I spent $14 on a single pair of socks yesterday.
While I do not skimp on dates with pretty girls and the like, I resist spending unnecessary money on myself. I taught myself to cook to save on meals, I only buy generic brands and you better believe I put water in an empty shampoo bottle to get a little more life out of it. So, what would justify such expensive socks?
Shamefully, I am slowly becoming a runner.
You know what I mean, one of THOSE runners. I’m becoming one of those runners who wear nothing but reflective gear, weird fabric sleeves on their arms and legs, obnoxious sunglasses and ostentatious shoes.
I have long loved running and have regularly engaged in it for the past decade. As my metabolism begins to wage war against my waistline, I have used running as a primary defense. Like a calorie cavalry…
However, I still would never have spent $14 on two thin slabs of fabric attached to my feet.
Last year, on the whim of a particularly strong run and a whispered New Year’s resolution, I ran my first marathon. Like an idiot, a crazy idiot, I ran 26 miles without stopping. Training for only eight weeks, I finished the sucker and haven’t shut up about it since.
As time passed and my running schedule grew ever sporadic, I felt an urge to do an insane thing and I decided to try my hand at another foolish feat of fleet-footedness. So, I’m currently in week five of training for the May 4 Vancouver Marathon.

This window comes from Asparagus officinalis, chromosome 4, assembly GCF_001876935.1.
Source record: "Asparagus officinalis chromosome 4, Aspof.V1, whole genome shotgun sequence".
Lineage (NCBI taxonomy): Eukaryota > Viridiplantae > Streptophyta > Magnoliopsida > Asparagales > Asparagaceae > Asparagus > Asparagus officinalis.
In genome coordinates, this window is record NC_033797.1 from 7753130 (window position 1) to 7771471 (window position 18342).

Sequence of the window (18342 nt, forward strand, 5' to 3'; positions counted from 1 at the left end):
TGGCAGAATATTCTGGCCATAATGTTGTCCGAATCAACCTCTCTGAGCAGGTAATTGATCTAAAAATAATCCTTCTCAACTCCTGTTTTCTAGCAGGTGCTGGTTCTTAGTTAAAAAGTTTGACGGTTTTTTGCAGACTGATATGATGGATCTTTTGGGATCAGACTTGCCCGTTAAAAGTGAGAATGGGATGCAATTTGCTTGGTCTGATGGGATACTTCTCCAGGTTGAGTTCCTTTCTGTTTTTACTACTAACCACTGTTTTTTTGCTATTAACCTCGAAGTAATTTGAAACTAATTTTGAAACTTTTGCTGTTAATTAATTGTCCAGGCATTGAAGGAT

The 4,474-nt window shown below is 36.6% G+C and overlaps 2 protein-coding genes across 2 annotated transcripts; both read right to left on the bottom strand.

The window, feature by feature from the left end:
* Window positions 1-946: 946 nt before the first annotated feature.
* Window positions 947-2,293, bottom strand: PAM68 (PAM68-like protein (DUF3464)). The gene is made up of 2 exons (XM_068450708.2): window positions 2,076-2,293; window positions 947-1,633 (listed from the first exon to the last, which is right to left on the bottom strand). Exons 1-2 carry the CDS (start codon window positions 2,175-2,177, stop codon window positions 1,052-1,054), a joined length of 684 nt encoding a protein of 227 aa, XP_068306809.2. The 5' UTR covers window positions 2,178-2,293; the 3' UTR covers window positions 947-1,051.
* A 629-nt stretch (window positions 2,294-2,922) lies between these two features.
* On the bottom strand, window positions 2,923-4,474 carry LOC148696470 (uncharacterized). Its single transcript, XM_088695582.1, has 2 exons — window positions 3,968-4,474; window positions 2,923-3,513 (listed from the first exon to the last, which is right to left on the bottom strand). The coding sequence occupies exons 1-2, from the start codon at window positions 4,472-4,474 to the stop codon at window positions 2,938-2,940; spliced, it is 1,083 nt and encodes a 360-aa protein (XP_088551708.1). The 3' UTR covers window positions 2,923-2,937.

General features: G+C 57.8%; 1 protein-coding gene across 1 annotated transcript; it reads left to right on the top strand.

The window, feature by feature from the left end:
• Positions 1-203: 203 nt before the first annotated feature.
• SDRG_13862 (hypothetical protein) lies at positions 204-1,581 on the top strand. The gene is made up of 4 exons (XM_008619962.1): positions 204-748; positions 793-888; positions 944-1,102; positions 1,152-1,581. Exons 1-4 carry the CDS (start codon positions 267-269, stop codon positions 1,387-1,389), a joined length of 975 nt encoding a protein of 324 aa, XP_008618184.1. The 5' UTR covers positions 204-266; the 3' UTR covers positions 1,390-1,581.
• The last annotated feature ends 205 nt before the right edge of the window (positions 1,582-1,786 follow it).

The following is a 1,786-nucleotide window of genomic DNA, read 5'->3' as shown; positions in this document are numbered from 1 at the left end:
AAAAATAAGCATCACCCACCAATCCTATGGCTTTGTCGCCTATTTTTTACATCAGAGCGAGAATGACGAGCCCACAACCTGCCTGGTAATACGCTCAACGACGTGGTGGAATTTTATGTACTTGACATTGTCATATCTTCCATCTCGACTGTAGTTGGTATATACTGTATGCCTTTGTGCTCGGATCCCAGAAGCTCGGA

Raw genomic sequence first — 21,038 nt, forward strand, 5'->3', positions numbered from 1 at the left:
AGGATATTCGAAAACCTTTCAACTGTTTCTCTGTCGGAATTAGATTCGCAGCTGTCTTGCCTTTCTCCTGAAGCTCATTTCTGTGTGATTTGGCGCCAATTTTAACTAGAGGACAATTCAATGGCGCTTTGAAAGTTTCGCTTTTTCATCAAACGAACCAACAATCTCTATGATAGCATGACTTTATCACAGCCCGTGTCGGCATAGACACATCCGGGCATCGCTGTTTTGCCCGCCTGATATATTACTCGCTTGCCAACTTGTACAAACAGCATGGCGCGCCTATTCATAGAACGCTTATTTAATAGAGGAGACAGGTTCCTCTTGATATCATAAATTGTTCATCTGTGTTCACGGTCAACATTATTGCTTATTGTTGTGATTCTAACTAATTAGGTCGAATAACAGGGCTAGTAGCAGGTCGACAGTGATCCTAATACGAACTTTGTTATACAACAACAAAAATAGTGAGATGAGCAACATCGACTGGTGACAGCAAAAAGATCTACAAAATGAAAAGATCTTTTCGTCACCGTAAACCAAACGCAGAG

It turned out that I didn’t hunger for another free T-shirt and more professional pictures of my accomplishment that I can’t afford. Rather, I grew nostalgic about how I physically felt during the training. With a set schedule for when I would run and how far, it ensured that I would get more than enough exercise and feel way less guilt about eating pizza.
More than anything, everything feels great. From my mind to my body, getting so exhausted can only mean good things to relax my busy self. It helps everything make more sense and will hopefully aid me in aging gracefully.
However, as I feel more compelled to do this, I want to train more responsibly and optimize each run. I was extremely proud of finishing the first marathon. Unfortunately, I am nothing without challenges. I finished one, but how can I do better? This is my personality and most of what makes me insufferable for long periods of time.
I’ve begun worrying about pace speed, shoe-life and how many calories to eat while I venture out on anything over 12 miles. Instead of just doing the thing, which I focused on last year, I want to do the dumb thing well.
And with that decision to optimize this increasingly important exercise comes very stupid corollaries. Like spending $14 on socks.
Of course, you should assume I can only do this through the gift of bachelorhood and the curse of being without a family. After you turn 30, it seems your Facebook page becomes full of either baby pictures or bragging about running marathons. At least I picked the least expensive choice.
Originally published in The Issaquah Press